NEAF Saturday Seminar series: Great Cities
Great Cities of the Ancient Near East | Saturday Seminar Series
The Great City of Susa
Dr Amanda Dusting | University of Sydney
Abstract: Susa aka Shushan, from the Books of Esther and Daniel in lowland Khuzestan region of Iran, was one of the most important cities of the Ancient Near East. A multi-period tell site, Susa served as a capital of Elam (Susiana), administrative capital of the Achaemenid Empire (539–333 BCE) and remained a strategic centre during the Parthian (247 BCE–224 CE) and Sasanian (224–561 CE) periods. Susa was the subject of extensive investigation from the late 19th century up to the 1970s with a French monopoly on excavation. Evidence for the so-called Proto Elamite, Early, Middle and Neo Elamite cultures (2400–539 BCE) were uncovered including temples, a ziggurat, royal palaces, and a residential quarter dubbed the ‘Ville Royale’ by its excavators, along with war booty such as the stele of Naram-Sin and the Code of Hammurabi. However, the most visible extant architecture of the city is that of the later Achaemenid period. Here, Darius I, built a monumental gateway, a vast palace, and a massive columned hall, known as the Apadana (c. 522 BCE). This talk will explore the rich cultural depth of this extraordinary city, revealed through the over 130 years of excavation.
Persepolis: Great City or Not?
Dr Amanda Dusting | University of Sydney
Abstract: Persepolis, in Fars Province Iran, was a royal centre in the Achaemenid heartland from the 5th century BC until sacked by Alexander in 330 BC. A site with a myriad of architectural and sculptural wonders, all manifestations of the might of the great Achaemenid kings. Excavated by the Oriental Institute of Chicago by such colourful characters as Ernst Herzfeld and Frederich Krefter (1931-1934) and Erich Schmidt (1935-1939), interrupted by World War II with excavations and restoration work then carried out by the Italian Institute for the Middle and Far East in Rome (IsMEO) by Giuseppe Tilia and Ann Britt Tilia from 1964 until the 1970s. More recently further excavation, conservation and exploration has been undertaken by the Iranian-Italian Archaeological Mission to South-east Iran. Whether Persepolis was a city, or a ceremonial centre is a matter of debate. This talk will explore the extant ruins of the site and the history of its rediscovery and excavations as well as introduce its most recent revelations, including geophysical survey, which help to inform this discussion.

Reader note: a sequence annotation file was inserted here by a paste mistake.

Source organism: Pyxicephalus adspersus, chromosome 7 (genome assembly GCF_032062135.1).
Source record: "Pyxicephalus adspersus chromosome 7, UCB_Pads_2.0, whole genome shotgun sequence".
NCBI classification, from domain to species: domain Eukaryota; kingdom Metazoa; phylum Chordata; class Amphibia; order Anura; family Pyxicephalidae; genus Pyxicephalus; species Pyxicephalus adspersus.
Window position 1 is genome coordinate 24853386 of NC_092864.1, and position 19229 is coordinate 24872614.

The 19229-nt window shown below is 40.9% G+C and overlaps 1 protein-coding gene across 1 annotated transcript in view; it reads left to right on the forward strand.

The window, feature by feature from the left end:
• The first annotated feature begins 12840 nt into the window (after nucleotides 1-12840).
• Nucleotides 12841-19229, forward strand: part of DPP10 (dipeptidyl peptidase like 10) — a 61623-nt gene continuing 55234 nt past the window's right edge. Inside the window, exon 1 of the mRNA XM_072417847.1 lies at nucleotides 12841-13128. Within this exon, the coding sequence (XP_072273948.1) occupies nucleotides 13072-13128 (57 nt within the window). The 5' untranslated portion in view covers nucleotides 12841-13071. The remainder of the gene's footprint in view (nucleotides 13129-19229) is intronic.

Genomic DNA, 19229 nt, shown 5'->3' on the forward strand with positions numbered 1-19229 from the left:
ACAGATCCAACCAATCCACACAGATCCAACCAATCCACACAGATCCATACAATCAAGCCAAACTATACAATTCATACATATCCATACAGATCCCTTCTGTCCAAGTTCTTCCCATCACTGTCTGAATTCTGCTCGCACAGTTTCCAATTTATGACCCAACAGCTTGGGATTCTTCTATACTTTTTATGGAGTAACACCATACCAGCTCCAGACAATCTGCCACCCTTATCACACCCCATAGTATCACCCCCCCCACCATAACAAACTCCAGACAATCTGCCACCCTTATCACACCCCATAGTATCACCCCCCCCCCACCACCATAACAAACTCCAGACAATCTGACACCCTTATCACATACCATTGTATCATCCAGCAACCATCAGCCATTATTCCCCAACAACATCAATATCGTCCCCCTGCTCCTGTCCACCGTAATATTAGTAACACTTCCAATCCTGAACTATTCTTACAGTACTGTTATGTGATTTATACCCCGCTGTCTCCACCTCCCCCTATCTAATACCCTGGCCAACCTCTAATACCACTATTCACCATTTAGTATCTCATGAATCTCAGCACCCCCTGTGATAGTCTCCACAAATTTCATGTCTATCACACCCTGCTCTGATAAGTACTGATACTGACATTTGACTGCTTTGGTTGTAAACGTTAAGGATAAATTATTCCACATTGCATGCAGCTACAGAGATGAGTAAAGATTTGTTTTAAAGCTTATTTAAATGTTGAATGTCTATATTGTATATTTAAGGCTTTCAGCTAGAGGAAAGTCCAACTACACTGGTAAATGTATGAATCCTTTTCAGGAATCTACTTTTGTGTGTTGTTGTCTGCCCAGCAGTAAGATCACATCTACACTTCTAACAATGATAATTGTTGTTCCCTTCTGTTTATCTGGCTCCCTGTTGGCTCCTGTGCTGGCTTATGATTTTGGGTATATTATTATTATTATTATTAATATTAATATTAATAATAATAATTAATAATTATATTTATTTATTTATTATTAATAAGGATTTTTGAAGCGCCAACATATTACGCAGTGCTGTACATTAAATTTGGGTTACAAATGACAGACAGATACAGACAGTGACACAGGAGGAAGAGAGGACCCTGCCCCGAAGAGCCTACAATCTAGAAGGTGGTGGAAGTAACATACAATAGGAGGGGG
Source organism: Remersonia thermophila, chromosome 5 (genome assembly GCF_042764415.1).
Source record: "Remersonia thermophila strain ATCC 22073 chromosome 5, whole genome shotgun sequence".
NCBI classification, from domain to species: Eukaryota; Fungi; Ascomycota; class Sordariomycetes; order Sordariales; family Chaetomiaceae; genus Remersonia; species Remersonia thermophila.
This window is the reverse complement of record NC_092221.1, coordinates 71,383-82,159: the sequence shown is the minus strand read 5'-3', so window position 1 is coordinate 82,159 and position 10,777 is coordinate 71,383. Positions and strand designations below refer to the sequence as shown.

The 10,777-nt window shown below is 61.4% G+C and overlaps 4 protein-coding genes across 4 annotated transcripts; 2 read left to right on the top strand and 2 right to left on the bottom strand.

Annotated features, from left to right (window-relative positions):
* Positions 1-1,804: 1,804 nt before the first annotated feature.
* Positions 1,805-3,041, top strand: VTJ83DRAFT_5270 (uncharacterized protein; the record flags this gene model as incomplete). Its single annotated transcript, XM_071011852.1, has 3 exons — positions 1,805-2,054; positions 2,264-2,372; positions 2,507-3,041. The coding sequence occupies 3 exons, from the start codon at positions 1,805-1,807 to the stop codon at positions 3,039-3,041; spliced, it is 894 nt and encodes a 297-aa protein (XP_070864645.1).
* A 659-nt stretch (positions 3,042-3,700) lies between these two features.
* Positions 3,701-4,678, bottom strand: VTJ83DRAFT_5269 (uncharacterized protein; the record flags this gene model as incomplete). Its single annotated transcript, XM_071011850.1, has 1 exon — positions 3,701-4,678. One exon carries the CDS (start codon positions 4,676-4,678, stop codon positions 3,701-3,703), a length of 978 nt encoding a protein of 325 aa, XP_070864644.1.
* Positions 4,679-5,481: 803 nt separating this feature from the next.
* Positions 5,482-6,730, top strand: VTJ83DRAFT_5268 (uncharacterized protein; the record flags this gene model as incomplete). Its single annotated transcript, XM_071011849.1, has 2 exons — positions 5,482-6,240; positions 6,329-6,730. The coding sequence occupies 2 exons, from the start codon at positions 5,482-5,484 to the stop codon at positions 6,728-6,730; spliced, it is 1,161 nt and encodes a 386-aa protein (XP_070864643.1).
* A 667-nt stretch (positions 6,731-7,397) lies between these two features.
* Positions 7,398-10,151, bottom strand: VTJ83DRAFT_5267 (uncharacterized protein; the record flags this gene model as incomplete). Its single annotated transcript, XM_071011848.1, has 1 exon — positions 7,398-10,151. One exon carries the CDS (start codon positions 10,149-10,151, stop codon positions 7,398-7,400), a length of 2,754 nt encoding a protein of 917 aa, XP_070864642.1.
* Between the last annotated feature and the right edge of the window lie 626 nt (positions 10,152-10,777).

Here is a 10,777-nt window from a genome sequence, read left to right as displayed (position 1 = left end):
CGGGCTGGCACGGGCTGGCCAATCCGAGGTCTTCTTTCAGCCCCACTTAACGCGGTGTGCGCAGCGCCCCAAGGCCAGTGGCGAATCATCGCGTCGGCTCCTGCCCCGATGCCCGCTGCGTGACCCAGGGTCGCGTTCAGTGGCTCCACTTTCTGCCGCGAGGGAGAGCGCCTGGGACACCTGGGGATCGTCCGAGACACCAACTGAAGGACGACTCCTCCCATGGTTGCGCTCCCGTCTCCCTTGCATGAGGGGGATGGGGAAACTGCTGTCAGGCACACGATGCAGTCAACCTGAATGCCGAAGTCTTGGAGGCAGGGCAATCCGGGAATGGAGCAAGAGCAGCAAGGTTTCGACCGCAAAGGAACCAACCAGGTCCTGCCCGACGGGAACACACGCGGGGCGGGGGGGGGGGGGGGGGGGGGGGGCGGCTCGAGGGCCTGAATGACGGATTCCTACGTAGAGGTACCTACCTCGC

These online lectures will be delivered via Zoom and will start at 10am and last for approximately two hours for each individual study day. A short 5-minute introduction will start each Saturday series, followed by a two-hour lecture by a single speaker, all except for Saturday 17 and 24 July, which will have two presentations broken into two 45-minute lectures. There will be a ten-minute coffee-break between the two sessions and there will be time for questions at the end of the presentations.
- The lectures will be held remotely via Zoom.
- The lecture will start at 10am with a break at 10.45, then the second lecture will begin at 11 am and finish at 11.45.
- The lecturer will be available to answer questions at the end of each session.
- The cost of the series is:
- NEAF Members: $20 per session All 4 sessions: $60
- Non-Members $30 per session All 4 sessions: $90
- All students are free
- A minimum of 20 is required for each lecture for this series to run – our upper limit is 300 per lecture.
- Once payment is received a receipt and Meeting ID and password will be sent to you.
- To avoid this being passed onto anyone who has not paid, participants will be matched against a list by their screen name to ensure they are a financial participant. Please ensure your zoom screen name correctly identifies you or telephone number if you are connecting via telephone and add this in the area provided when you book.
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Hosted by the Near Eastern Archaeology Foundation (NEAF)
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